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Omnibus Includes Funding, Disaster Relief and ARPA Rules


January 13, 2023 | Omnibus Includes Funding, Disaster Relief and ARPA Rules | By: Kelly Humrichouser, Director of Government Relations | 


Over the holidays, Capitol Hill was still at work, closing the books on the FY23 omnibus budget bill, which was signed by President Biden on December 29. The omnibus packages together individual appropriations bills covering federal government programs, showing us what will be funded in the coming year. Beyond regular programs of interest to Main Street, the bill also includes several important updates for Main Street leaders to be aware of for making the most of federal funding opportunities in the next year.  

A few things to keep in mind as you approach federal funding:

• Collaboration: Main Street leaders might find that federal funding is difficult to navigate, but partnership with Coordinating Programs, regional economic development entities, and municipal leaders can help bring the needed capacity to help. 

• Relationship Building: Reach out to your federal delegation to build communication and trust with lawmakers. Congressional offices can help you navigate opportunities and work for common goals. Similarly, agency staff can be partners to understand application needs. 
• Strategy: Your Transformation Strategy or other district-wide planning documents can help you stay focused on opportunities that align with your program’s long-term goals.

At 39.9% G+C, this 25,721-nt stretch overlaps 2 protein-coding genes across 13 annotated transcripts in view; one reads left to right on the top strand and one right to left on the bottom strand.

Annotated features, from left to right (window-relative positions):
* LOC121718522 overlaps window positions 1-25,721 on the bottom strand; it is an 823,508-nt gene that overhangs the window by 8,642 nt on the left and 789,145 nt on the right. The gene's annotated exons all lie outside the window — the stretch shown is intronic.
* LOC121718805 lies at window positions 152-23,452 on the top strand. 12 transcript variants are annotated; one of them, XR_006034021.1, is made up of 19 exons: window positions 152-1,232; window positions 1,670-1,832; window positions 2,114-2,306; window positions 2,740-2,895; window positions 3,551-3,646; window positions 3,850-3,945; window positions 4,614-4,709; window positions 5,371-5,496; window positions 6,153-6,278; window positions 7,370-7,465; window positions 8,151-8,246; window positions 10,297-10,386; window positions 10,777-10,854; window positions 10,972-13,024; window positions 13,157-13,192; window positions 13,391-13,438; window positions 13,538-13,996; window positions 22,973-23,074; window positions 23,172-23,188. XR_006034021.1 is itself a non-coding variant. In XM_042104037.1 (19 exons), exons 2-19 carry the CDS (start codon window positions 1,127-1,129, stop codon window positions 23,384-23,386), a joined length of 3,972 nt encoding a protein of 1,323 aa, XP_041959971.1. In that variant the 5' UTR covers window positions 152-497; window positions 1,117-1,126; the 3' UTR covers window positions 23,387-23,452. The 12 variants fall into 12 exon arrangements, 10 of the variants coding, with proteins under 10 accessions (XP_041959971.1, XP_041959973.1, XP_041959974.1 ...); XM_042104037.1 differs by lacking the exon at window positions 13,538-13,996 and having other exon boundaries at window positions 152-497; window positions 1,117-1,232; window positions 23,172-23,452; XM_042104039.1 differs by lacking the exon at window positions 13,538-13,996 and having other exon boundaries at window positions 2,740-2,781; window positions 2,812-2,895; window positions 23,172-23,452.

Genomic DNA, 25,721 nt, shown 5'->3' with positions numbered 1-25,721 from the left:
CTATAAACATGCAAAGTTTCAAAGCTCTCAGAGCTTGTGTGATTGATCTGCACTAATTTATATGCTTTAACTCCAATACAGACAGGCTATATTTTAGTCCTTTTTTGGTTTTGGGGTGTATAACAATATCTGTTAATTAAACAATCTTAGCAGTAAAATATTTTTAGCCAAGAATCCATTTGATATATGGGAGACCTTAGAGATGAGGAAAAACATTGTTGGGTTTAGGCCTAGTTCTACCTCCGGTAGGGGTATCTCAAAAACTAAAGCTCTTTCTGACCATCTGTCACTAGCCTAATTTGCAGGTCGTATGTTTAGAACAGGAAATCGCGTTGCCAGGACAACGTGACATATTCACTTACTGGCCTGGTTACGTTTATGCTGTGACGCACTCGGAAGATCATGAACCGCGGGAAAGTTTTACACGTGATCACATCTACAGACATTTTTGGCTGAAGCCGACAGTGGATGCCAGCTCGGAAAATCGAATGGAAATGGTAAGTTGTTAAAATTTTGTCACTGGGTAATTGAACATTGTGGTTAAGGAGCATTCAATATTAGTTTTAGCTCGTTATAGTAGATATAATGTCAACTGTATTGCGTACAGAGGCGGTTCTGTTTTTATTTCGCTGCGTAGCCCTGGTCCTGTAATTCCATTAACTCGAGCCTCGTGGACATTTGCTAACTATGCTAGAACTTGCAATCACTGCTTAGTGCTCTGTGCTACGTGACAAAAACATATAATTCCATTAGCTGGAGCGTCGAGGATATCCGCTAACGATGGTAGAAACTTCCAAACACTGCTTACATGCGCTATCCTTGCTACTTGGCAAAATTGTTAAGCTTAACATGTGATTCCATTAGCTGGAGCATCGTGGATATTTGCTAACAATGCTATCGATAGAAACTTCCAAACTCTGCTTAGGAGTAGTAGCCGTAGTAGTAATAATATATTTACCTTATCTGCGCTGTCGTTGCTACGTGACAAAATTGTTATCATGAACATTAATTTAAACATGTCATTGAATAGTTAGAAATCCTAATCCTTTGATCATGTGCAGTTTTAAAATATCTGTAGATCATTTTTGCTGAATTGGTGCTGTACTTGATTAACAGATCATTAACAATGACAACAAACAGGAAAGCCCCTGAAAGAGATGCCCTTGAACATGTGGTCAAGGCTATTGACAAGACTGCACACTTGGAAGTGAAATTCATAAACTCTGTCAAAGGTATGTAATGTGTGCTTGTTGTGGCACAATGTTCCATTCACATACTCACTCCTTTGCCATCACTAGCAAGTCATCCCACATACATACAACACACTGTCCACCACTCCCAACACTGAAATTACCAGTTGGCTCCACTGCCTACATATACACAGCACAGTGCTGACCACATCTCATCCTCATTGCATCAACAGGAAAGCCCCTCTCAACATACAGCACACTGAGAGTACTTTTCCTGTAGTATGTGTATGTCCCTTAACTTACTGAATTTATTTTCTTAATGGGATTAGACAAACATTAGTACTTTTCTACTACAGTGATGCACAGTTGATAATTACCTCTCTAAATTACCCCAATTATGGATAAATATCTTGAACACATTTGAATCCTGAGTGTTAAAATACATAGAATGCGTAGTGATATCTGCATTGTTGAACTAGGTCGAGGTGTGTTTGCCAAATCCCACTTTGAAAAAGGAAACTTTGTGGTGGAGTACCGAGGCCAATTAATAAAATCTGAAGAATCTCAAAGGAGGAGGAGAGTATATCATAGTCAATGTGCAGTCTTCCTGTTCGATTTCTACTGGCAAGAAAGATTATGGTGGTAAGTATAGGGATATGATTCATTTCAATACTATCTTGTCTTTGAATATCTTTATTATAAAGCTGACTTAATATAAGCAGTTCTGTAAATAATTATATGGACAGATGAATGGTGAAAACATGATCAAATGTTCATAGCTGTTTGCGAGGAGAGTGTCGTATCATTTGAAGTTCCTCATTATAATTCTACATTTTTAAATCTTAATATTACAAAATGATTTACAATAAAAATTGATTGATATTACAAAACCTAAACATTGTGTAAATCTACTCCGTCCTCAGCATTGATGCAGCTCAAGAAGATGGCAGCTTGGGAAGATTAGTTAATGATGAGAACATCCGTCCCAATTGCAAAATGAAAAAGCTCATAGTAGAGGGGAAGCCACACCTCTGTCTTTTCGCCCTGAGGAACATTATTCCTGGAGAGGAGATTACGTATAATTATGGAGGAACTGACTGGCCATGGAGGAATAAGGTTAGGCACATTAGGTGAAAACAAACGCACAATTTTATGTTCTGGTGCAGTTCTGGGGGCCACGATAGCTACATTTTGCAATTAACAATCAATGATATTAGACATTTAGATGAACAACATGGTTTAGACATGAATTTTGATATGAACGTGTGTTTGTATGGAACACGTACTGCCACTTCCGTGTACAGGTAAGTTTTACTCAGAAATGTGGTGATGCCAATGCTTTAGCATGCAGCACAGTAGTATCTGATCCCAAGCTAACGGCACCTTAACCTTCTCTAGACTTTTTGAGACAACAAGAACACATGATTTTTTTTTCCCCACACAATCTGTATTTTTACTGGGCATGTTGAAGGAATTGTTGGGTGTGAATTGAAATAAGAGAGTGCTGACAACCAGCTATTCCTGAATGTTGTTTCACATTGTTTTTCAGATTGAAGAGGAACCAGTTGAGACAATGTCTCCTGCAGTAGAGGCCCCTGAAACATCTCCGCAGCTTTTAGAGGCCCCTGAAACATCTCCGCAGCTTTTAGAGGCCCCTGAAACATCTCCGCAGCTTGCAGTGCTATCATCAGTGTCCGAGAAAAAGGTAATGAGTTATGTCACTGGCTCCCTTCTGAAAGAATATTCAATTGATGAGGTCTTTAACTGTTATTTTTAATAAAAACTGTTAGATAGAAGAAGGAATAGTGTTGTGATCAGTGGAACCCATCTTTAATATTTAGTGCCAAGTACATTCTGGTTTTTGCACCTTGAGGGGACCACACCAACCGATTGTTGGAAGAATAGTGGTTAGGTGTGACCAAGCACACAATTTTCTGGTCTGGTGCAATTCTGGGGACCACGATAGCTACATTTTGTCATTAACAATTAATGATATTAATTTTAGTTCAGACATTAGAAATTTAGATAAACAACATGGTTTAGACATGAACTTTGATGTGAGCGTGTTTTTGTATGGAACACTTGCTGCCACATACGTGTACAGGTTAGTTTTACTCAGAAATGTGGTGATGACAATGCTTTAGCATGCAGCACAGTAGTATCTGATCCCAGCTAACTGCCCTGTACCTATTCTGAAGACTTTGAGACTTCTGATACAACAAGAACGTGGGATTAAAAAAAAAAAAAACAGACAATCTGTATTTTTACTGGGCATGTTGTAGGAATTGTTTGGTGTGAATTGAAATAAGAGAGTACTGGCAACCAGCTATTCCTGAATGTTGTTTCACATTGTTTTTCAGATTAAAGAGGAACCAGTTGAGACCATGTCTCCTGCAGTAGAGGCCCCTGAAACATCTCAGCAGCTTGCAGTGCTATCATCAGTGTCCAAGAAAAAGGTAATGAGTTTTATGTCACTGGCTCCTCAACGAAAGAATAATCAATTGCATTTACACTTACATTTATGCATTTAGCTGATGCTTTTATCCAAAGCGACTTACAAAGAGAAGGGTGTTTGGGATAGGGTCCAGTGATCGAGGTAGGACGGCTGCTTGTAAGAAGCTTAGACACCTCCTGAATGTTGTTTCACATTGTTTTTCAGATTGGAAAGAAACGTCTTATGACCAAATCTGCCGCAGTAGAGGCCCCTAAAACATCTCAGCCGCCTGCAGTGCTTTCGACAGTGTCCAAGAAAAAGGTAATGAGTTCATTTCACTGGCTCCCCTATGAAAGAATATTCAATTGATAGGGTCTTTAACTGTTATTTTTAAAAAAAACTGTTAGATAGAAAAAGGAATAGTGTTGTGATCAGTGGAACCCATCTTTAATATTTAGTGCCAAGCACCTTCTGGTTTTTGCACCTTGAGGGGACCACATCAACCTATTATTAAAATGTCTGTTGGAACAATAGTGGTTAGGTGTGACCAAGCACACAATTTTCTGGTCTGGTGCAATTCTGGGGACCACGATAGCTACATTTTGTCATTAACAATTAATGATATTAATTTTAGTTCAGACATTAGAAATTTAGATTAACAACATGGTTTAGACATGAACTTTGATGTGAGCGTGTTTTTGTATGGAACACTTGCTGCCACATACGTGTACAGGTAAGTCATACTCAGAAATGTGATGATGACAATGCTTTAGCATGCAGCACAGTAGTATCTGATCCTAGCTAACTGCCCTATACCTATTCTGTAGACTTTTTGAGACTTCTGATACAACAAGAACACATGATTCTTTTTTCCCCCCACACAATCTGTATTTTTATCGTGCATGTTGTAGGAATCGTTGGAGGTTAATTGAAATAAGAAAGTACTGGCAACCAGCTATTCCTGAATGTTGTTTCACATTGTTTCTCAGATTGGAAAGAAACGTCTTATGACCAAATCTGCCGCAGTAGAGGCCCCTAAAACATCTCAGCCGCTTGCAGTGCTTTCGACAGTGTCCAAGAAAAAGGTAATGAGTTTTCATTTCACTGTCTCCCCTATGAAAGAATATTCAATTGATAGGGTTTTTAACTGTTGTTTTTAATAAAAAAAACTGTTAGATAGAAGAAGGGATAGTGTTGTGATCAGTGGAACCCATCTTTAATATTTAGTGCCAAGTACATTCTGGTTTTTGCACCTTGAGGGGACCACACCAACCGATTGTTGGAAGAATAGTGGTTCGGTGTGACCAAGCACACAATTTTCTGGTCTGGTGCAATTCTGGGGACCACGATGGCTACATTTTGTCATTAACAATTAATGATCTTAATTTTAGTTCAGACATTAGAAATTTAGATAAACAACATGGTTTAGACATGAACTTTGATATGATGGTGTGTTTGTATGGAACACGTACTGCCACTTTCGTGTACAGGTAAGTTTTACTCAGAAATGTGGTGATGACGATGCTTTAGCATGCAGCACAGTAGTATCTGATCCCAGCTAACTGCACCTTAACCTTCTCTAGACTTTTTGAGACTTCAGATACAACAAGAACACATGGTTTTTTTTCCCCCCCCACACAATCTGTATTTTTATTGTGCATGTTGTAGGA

Key areas of interest for Main Streets  

Main Street programs at the state, county, or municipal level may benefit from competitive or formula grant programs included in the omnibus bill. Below are listed programs of interest to Main Street leaders included in the bill, with specific programs currently open for application noted.

Historic Preservation FundIn addition to the competitive grant programs below, the omnibus included increased funding for State Historic Preservation Offices (SHPOs) and Tribal Historic Preservation Offices (THPOs), essential partners to Main Street redevelopment projects.

African American Civil Rights Grant - $24M
History of Equal Rights - $5M
Paul Bruhn Historic Revitalization Grant - $12.5M 

Opportunity: Paul Bruhn Historic Revitalization Grant program funding was increased significantly and is currently accepting applications. Find application information here and learn how Rethos is helping Minnesota Main Streets through this funding.  

Department of Transportation 
Thriving Communities Program - $25M - Main Street America submitted comments on the development of this program and encouraged members throughout the network to apply for this exciting new program in 2022.  
Opportunity: The 2023 RAISE Grant program (funded through the Bipartisan Infrastructure Law) is now open for application. These grants competitive grants can support downtown revitalization, walkability, streetscape design and other Main Street objectives. 

USDA Rural Development – USDA RD programs can support small business development, placemaking and capacity building primarily for Main Street districts in rural areas. Eligibility may vary based on individual grant programs.  

 Rural Community Development Initiative - $6M
Rural Innovation for a Stronger Economy (RISE) Grants- $2M
Rural Microentrepreneur Assistance Program - $6M (in grants) – now open for applications